At the 20:35 game save, we get to a place with a slightly technological feel. It even has a robot NPC beeping near the entrance, and an airship at the other end. The airship takes the hero to the infamous castle. There's a bizarre monster standing guard, but the hero hits it so hard that the game won't even give an HP amount, only "Hero hits for a heckuva lot of damage!"

Time to face the dragon! The hero has apparently gotten pretty buff at this point, as he hits the dragon for 9999 damage over and over and over again, faster than the text box at the bottom can keep up. About this time, Mom yells at him to "Turn that thing off!"

The boy turns off the game, goes to brush his teeth, and comes back to turn off the TV. Which is when he gets sucked into the game.

.... whew, it's nice to see that the ACTUAL game has better graphics than the one the boy was playing. He's apparently invisible right now though, so no one is talking to him. Instead, they all seem to think someone else is talking when I try to engage them in conversation. Everyone has voice acting, of sorts. It's all gibberish, but fits the tone of whatever they are saying.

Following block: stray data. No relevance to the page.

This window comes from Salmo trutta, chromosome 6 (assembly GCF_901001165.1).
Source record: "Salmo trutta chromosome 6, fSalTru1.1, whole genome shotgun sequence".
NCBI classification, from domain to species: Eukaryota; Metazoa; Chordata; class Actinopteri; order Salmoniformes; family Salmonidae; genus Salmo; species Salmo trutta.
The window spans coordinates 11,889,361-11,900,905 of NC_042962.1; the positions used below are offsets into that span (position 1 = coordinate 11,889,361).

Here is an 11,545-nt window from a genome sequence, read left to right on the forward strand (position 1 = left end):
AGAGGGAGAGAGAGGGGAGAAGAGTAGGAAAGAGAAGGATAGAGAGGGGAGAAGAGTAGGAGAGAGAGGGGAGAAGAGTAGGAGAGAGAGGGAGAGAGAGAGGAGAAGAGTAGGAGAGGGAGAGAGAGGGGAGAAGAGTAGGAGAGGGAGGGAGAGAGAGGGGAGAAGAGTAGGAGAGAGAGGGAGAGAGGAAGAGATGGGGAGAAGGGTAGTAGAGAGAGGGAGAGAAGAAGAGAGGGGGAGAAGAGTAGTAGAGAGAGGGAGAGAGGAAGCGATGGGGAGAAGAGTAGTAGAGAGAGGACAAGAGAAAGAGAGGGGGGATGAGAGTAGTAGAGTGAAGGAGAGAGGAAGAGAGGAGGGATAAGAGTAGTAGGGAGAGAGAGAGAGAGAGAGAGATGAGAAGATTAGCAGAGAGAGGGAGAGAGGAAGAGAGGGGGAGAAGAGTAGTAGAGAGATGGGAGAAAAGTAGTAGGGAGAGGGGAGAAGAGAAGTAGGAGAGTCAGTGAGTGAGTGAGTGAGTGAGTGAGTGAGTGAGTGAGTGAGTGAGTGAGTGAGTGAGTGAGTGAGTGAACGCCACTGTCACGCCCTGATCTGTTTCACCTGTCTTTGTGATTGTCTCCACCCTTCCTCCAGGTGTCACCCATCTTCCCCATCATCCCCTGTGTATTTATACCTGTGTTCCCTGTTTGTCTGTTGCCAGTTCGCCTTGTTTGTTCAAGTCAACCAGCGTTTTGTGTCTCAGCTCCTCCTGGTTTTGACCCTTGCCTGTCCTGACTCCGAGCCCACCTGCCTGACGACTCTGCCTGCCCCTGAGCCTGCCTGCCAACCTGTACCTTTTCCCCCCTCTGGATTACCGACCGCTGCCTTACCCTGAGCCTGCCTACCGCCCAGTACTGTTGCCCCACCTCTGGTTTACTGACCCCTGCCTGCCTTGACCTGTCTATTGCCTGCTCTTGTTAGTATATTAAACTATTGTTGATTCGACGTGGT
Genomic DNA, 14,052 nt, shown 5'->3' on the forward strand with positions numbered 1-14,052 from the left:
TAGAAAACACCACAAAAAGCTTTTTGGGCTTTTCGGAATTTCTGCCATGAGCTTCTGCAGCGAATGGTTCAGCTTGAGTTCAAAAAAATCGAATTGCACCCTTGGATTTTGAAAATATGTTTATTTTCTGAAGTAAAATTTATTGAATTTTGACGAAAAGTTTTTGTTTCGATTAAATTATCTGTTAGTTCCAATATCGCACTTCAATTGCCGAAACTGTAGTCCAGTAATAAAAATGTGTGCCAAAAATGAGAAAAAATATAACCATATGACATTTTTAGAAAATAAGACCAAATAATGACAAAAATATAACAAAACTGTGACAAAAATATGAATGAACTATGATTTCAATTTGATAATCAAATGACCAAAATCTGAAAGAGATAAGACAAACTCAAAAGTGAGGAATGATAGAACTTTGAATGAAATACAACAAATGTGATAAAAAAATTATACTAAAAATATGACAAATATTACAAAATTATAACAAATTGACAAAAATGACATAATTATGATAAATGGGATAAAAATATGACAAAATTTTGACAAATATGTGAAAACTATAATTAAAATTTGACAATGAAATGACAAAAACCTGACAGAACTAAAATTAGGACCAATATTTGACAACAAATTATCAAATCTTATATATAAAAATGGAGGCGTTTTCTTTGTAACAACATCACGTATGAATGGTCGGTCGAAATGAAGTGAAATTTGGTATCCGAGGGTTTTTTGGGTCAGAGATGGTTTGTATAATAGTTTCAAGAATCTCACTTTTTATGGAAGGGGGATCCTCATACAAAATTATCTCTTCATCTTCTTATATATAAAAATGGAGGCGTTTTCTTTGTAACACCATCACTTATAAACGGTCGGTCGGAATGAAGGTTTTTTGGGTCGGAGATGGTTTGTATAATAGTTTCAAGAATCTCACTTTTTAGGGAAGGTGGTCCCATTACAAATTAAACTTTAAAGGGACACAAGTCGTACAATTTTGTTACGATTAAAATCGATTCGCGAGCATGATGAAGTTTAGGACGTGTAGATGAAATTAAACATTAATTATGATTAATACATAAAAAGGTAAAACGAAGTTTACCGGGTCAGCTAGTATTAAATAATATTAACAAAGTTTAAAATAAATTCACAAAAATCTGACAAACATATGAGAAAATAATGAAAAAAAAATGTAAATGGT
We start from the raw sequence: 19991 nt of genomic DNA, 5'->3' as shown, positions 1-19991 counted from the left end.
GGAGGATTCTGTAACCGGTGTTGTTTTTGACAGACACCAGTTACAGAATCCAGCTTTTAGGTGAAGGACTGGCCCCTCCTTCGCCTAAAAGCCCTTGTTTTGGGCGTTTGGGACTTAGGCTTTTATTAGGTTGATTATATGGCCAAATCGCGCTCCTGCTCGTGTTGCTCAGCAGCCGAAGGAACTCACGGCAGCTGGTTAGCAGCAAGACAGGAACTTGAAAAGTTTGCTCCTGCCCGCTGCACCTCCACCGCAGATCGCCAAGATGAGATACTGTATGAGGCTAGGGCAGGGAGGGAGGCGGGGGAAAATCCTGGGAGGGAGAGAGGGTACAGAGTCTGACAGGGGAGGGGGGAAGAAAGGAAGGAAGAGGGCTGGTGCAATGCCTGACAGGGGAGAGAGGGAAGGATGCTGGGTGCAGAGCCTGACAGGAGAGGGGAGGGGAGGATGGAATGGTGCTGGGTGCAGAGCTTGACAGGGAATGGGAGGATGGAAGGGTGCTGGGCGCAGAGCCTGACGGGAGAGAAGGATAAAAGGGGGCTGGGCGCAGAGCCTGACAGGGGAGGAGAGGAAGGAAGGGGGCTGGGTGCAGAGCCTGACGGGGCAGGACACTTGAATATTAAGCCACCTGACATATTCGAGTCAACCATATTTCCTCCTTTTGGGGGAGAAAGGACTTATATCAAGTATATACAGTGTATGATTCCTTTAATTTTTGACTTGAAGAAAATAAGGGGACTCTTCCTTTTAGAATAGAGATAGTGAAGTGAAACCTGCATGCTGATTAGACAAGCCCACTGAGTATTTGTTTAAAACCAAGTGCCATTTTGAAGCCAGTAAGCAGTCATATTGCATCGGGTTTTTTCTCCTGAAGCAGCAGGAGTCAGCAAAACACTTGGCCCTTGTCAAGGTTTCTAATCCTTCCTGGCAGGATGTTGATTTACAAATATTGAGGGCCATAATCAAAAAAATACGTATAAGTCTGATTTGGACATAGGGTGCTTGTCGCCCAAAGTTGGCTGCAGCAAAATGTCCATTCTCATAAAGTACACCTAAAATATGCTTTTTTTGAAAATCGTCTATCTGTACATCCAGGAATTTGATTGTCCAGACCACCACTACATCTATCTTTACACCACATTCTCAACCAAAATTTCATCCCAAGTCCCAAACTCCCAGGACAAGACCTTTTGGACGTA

The hero is here to report to the king, who is kind enough to even tell him how much experience he needs for the next level...

In town, while the boy is listening to some NPCs, a dog walks by the front of the castle. Then the hero shows up and chases it away. When he listens to another pair of NPCs, the chase continues. The NPCs have some fun comments about that. When he gets to a shop called Flora's, the dog stops in front, takes a leak, and then runs before the hero rushes through.